In their just-released books, newly published author Bob Ryder and journalist Alan Pollock address the richness of life in Chatham from different perspectives. Ryder is a former Chatham fisherman whose life is closely linked to the town and the ocean—from growing up on boats with his father and enlisting in the Coast Guard to presently working as a shellfish warden. Pollock is a longtime Cape Cod resident as well, growing up in Hyannis, living in Brewster and reporting on community life in Chatham for the Cape Cod Chronicle for the past 20 years. Yet unlike Ryder, who is a native of the town, he chose Chatham as the home of his story because of its history, beauty and the soul of the residents within it. “It takes a certain degree of persistence and ingenuity to make it in Chatham,” says Pollock, a fact that is exemplified in both stories.
In “Voyages From Chatham,” Ryder recounts his own ways of making it as a fisherman in Chatham in the 1960s and beyond, exposing the reader to the turbulent, nomadic ways of fishing life. “It was a family type of affair when I was involved with it,” says Ryder, “and the independence and freedom to do what I wanted was my favorite part.” He wrote the memoir primarily for his children, to educate them about his life. But the personal story is relevant to any bystander who ever wondered about life on the other side of the fish market. Ryder describes the peril of the career through the loss of his fishing boat to a fire at sea, an event that ultimately made him lose faith in the fishing industry. He also lost the freedom that had made him fall in love with fishing. On the industry as a whole today, he says, “It has changed from independent life to a very governed experience.”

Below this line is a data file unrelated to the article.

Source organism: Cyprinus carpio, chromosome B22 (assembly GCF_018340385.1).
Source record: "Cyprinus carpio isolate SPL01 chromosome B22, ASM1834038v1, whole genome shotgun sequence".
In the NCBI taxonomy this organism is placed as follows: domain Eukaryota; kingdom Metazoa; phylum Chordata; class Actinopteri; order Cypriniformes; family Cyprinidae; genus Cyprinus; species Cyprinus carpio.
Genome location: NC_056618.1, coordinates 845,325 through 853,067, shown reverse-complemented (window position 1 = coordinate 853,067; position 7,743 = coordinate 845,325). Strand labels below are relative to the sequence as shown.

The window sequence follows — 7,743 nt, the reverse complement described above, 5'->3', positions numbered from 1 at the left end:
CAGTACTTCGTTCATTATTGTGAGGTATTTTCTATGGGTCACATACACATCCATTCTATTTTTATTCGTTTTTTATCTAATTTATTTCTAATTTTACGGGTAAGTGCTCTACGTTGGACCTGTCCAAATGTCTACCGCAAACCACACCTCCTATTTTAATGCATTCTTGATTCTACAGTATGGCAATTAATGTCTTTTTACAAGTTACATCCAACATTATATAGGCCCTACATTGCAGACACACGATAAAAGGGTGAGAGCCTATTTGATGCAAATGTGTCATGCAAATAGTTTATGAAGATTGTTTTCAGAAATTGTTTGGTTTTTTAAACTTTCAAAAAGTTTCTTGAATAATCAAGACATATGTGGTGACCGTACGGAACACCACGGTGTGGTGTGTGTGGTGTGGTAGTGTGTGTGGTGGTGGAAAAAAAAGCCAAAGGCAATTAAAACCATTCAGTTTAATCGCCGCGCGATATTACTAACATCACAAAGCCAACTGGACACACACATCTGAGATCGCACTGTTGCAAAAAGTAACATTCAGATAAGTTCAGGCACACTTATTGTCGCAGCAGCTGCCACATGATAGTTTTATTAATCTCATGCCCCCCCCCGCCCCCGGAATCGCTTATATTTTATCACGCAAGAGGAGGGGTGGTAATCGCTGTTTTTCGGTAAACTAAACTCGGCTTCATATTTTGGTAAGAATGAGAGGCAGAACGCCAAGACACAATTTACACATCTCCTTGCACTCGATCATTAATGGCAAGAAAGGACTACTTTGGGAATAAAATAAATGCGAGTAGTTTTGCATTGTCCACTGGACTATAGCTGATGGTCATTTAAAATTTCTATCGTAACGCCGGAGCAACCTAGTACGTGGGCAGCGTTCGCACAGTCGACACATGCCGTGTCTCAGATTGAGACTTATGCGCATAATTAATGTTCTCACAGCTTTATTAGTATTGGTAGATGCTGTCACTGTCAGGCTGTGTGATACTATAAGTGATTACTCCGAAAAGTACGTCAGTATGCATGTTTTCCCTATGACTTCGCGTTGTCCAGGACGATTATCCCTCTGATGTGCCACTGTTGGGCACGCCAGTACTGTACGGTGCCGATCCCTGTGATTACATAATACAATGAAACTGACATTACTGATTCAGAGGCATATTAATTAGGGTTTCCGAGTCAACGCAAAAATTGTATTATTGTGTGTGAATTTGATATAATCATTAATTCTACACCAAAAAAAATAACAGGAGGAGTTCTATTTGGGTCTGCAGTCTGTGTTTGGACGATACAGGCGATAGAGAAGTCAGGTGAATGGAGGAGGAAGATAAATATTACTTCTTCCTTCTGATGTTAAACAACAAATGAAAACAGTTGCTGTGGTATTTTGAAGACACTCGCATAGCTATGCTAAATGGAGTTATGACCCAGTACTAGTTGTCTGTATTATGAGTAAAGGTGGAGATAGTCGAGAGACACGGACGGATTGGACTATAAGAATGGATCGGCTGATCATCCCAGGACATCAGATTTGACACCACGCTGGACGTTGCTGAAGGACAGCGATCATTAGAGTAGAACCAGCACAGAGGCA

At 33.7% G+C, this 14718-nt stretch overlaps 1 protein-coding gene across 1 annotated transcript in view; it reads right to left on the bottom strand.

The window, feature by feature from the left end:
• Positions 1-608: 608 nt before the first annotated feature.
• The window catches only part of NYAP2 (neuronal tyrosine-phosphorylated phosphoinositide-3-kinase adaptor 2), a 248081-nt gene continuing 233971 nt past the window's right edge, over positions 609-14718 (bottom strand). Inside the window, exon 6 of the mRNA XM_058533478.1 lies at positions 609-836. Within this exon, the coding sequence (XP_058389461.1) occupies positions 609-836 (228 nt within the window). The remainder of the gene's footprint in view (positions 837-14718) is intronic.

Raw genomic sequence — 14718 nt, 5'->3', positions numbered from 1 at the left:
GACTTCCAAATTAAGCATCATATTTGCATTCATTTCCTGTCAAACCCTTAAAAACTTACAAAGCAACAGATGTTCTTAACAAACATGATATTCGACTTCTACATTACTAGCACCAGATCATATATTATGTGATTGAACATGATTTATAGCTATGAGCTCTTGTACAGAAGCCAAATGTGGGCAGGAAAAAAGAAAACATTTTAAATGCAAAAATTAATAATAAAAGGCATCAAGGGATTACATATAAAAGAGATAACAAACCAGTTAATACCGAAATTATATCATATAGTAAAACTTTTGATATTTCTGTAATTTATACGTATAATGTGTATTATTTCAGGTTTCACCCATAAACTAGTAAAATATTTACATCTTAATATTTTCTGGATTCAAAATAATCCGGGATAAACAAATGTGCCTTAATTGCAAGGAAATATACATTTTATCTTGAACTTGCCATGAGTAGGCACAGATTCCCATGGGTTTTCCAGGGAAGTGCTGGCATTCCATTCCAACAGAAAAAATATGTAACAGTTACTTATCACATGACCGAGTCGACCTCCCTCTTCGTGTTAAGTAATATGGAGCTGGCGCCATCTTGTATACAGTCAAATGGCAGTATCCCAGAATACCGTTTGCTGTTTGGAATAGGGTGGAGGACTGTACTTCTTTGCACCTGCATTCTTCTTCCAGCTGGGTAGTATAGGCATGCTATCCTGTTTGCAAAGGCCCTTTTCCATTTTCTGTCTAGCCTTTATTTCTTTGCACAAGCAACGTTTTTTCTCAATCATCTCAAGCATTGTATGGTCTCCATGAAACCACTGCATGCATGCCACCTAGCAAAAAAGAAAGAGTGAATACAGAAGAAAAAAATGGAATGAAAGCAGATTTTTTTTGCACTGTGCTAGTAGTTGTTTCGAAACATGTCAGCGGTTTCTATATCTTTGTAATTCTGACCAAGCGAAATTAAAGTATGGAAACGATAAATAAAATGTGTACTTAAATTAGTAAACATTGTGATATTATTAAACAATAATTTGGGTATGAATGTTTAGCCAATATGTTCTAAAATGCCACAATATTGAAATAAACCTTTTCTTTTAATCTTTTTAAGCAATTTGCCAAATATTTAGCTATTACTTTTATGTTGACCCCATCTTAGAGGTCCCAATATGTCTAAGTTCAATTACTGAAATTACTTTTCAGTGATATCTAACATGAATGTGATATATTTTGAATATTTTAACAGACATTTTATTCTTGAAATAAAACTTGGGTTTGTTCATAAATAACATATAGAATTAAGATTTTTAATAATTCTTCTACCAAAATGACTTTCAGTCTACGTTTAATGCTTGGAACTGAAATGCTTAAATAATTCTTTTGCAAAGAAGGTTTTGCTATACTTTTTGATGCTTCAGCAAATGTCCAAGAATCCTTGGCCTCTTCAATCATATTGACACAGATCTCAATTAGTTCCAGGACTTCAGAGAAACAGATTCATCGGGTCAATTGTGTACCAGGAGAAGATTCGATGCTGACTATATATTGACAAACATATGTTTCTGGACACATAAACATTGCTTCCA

In “Images of Modern America: Chatham,” Pollock presents a collection of photographs of the town through the past 50 years, portraying the diversity and evolving nature of the people, economy, culture and ocean. Most of the photos in the book come from present and former Chatham residents who opened their homes and their pasts to Pollock. “It is a privilege when people invite you into their lives and share their stories with you,” Pollock says. “Snapshots that people take and keep are a window into what was.” His work is primarily a photo book with small captions accompanying each picture, a collection which tells a timeless story of community and change that is better seen than read.
“Chatham is a special place today and it was special in some ways that were different decades ago. This book is for those who were not fortunate enough to see it then,” says Pollock.
These two different books act as windows into the past, exposing both the life of a Chatham resident and the grand view of a community evolving through time. The story of Chatham is both ageless and endlessly advancing.
“Voyages from Chatham,” by Capt. Bob Ryder
Trap Dock Press, $18.95
“Images of Modern America: Chatham,” by Alan Pollock
Arcadia Publishing, $22.99